Giving Thanks in the Tough Times

If you’re like me, there are times in life when you wonder if you’re caught in a bad dream. You want to pull the covers over your head and sleep it off, hoping you’ll awake to a completely different reality.

I’ve had three such times—1) being diagnosed with cancer, 2) losing a job and 3) dealing with my mother’s unexpected death last month.

Journaling is a practice that helps me get through those rough, white-water times. As I write, I deliberately focus on positive thoughts, thinking of all the things I have to be thankful for in spite of my circumstances.

As I’ve tried to mend the hole torn in my heart with Mom’s passing, I’ve developed a lengthy list of things that I’m thankful for. This has already been an essential part of my grieving and healing process. Here’s a partial list of what I’ve come up with so far:

  1. Mom did not suffer long. She died quite unexpectedly and I’m thankful that she did not endure a lengthy, painful illness.
  2. I’m thankful that Mom died in the hospital rather than at home. She had a nurse at her bedside when her heart stopped so the Code Blue prompted an immediate response. Had she died at home without immediate medical care we might always be left to speculate, “If only…”
  3. She lived a full and abundant life. Though 80 years of age is too young to die, she filled those eight decades with worthwhile and memorable activities.
  4. Mom left an endless stream of positive memories for those of us who are left to carry on. She will remain in our hearts forever.
  5. And speaking of forever, I’m thankful for Mom’s faith that assures life after death and gives hope for a happy family reunion sometime in the future.
  6. There were no unresolved issues between us. There were no unspoken words of love. In my relationship with Mom, I have no regrets that might someday overshadow my memories of her.
  7. Dad and Mom had preplanned and prepaid their funerals. I can’t imagine having to make all those decisions within hours of learning the tragic news. Coincidentally, Dad and Mom changed funeral homes less than two weeks before Mom died. Dad assures me that neither of them had a premonition that they would use the services so quickly.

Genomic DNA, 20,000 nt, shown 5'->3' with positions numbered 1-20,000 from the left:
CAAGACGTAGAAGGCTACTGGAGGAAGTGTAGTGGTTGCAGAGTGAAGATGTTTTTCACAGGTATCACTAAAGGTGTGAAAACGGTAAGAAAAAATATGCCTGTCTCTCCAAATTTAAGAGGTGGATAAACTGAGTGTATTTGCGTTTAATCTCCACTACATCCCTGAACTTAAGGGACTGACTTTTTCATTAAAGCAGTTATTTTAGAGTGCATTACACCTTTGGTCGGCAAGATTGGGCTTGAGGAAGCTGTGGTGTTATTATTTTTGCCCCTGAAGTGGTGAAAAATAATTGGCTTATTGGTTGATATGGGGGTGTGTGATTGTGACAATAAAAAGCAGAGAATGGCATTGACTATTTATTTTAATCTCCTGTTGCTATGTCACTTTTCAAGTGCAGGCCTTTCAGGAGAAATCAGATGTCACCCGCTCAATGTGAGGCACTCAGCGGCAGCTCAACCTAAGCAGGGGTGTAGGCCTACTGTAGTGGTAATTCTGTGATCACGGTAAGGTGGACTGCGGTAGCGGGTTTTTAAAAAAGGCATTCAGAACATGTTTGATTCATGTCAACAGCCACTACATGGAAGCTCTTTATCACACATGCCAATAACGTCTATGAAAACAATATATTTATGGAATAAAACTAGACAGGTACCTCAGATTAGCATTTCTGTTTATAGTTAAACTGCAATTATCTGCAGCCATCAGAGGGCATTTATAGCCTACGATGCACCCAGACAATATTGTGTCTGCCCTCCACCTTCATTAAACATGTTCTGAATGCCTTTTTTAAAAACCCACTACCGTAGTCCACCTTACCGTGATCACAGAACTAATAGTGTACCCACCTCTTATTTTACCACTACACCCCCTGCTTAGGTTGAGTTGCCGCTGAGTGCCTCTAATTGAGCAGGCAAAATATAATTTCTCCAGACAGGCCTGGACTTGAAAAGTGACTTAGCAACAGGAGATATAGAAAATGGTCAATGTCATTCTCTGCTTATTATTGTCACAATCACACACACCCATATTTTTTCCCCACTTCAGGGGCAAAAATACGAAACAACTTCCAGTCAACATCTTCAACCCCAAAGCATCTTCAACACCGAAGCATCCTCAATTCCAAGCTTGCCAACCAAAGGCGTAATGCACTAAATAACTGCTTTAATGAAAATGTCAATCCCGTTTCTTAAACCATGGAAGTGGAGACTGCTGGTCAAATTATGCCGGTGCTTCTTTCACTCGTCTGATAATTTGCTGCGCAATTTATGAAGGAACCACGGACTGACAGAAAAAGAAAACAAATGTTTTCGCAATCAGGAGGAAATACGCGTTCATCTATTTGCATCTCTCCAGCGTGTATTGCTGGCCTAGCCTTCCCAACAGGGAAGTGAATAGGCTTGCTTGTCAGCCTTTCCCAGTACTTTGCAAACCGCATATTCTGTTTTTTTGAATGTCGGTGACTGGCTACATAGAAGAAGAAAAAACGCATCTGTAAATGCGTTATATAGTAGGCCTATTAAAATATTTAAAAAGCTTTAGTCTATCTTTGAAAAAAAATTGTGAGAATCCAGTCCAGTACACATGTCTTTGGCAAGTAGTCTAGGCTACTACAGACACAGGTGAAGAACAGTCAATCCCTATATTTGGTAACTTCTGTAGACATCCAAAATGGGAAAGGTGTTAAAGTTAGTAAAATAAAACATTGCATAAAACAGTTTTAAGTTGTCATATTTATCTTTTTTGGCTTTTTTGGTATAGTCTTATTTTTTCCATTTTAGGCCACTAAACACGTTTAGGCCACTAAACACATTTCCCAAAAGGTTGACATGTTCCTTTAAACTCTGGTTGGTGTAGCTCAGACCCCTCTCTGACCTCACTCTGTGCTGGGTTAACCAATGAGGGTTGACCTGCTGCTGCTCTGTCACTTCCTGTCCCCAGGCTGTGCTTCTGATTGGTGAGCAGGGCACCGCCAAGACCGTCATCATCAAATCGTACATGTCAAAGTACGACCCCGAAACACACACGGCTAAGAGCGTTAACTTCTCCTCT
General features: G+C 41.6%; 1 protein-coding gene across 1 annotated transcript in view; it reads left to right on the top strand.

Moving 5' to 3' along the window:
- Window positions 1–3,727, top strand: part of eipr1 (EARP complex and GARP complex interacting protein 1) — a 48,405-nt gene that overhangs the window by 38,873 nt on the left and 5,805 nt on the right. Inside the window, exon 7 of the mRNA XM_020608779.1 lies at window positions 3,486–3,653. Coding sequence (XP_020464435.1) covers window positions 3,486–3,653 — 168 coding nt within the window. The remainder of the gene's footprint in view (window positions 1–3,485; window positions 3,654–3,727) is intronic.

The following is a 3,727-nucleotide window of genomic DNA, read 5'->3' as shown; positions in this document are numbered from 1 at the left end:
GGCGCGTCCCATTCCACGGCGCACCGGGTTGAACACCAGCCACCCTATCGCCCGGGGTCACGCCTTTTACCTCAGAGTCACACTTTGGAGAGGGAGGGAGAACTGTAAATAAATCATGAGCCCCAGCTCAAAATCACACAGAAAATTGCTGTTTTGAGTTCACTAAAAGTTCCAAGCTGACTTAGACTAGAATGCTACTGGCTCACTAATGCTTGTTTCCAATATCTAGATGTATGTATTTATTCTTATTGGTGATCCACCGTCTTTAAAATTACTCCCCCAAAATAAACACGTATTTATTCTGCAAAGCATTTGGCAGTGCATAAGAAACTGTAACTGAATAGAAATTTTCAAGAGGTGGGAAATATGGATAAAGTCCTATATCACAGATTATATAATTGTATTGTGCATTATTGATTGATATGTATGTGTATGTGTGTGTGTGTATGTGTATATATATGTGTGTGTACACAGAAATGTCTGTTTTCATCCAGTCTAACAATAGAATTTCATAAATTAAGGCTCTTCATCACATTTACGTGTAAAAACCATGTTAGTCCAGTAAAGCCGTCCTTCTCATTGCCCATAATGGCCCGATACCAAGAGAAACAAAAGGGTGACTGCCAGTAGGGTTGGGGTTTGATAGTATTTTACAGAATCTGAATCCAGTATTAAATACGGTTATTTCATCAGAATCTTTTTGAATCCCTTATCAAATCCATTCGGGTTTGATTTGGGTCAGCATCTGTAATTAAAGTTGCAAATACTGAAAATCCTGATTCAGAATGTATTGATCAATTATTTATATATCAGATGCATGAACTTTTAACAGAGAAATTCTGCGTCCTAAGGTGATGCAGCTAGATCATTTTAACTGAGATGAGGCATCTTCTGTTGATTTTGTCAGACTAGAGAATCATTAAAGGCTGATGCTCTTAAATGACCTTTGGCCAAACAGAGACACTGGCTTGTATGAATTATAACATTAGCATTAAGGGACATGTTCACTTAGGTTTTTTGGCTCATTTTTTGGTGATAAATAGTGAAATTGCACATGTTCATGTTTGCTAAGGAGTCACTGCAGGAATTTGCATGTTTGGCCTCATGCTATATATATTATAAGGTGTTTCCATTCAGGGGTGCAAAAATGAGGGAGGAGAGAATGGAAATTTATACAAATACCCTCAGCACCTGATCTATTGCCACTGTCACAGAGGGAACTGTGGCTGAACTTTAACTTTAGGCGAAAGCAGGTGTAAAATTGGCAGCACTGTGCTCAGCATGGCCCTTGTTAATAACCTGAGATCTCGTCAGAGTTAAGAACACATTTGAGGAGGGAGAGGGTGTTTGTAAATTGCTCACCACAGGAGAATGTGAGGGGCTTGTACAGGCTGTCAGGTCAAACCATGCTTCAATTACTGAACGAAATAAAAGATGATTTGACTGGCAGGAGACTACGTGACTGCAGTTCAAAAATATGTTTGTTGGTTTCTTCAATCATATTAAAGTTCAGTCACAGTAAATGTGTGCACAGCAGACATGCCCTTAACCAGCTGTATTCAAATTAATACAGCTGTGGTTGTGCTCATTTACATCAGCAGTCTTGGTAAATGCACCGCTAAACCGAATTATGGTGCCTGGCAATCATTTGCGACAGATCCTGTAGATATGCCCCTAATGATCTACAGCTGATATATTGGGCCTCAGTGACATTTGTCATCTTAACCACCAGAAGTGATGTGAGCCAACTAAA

8. I’m also thankful that years ago Dad purchased long-term care insurance. Mom had been an important caregiver to Dad, and now that she’s gone we have good options as we help Dad make decisions about his future.
  9. Family and friends have been extraordinarily supportive. I give thanks for each of them.

My list includes many more items, some that will remain private for my own personal reflections. I share the above list, though, as an example of things that have helped me as I seek a silver lining around an otherwise dark cloud.

Giving thanks represents an essential part of my spirituality. Too often I find myself asking God for things when I’d be much better off giving thanks for what I already have. I keep reminding myself of the wise advise given in Philippians 4:6 (New Living Translation):

Tell God what you need, and thank him for all he has done.

One Response to Giving Thanks in the Tough Times

  1. Hi Duane,
    I really enjoy reading your Dartboard, I gain much insight on knowing you as a person and thank God that you and your Mom had such a relationship as to be missing her rather than being glad she is gone, as some families see their elderly parents as being burdens. I know how hard it is to lose someone as I did my Father and when my boyfriend died but the difference is my Dad and Dave suffered from their cancer and their death was expected by us and themselves to some extent knowing that they were sick. My Mom and I were talking about death and I asked her if she had to think about how she would want to die and she said probably just for my heart to stop, my suffering would be short if any and that would be it, I dont know which is harder knowing someone has a sickness or not being sick and leaving us. Just remember we are the ones that are left behind to carry on their legacy. I love your inspiring blog.

Leave a Reply

Fill in your details below or click an icon to log in: Logo

You are commenting using your account. Log Out /  Change )

Facebook photo

You are commenting using your Facebook account. Log Out /  Change )

Connecting to %s

%d bloggers like this: